Blankets: An Illustrated Novel
Author: Craig Thompson
Publisher: Top Shelf Productions
Genre: Graphic Memoir
Where I got it: Public Library
Challenges: Graphic Novels 2011
Craig Thompson's Blankets is one of quite a few graphic memoirs I've read this year. It begins with Craig's somewhat traumatic childhood, and Thompson uses the trope of blankets as a thread that transitions with him into his first love and then his adulthood. Craig shares a bed with his younger brother growing up, and that bed is a place of wonder, and imagination, and often discomfort, that appears again and again all throughout the book. When I think about it, I realize that a shared bed is certainly an apt symbol for a relationship, and it serves to show us some of the important relationships in this author's life. Beds in this book are both warm and cold, shelters and battlefields. This is a coming of age story, where Craig's first young love becomes the catalyst for his transition into adulthood. The illustrations in the book are dreamy, and the text often reads like a diary. While reading the book, sometimes it felt too personal, like I had no right as a reader to be experiencing so acutely what was portrayed on the pages.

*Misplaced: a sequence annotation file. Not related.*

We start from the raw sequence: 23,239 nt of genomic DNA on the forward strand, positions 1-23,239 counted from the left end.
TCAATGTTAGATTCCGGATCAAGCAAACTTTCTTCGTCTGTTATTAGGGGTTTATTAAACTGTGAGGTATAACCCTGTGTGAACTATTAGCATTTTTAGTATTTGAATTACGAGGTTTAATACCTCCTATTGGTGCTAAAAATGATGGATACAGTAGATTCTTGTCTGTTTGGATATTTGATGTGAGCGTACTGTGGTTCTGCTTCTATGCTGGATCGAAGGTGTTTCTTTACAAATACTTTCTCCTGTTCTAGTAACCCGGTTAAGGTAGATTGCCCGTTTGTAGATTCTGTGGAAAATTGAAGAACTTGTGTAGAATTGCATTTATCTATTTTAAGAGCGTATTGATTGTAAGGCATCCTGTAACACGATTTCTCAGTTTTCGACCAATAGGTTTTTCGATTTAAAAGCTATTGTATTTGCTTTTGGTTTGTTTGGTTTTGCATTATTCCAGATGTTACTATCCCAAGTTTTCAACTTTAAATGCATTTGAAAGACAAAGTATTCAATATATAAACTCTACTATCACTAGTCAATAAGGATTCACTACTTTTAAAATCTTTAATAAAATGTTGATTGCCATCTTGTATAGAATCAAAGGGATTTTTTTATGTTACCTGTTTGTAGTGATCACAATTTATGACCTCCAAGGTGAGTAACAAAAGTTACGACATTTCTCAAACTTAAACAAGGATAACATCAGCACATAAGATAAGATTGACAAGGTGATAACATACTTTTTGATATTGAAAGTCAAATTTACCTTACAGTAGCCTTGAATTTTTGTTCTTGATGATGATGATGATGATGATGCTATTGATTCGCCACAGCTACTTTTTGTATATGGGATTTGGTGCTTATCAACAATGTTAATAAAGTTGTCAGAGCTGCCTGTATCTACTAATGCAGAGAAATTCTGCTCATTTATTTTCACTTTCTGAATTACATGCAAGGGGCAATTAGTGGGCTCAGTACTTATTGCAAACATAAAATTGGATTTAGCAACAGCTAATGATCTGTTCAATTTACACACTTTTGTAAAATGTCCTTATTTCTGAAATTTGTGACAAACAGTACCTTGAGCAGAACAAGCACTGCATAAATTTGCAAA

Blankets is a sprawling project that sucks the reader into these moments that the author illustrates. It isn't my favorite graphic memoir I've read this year, but I did find it often charming, and worthwhile.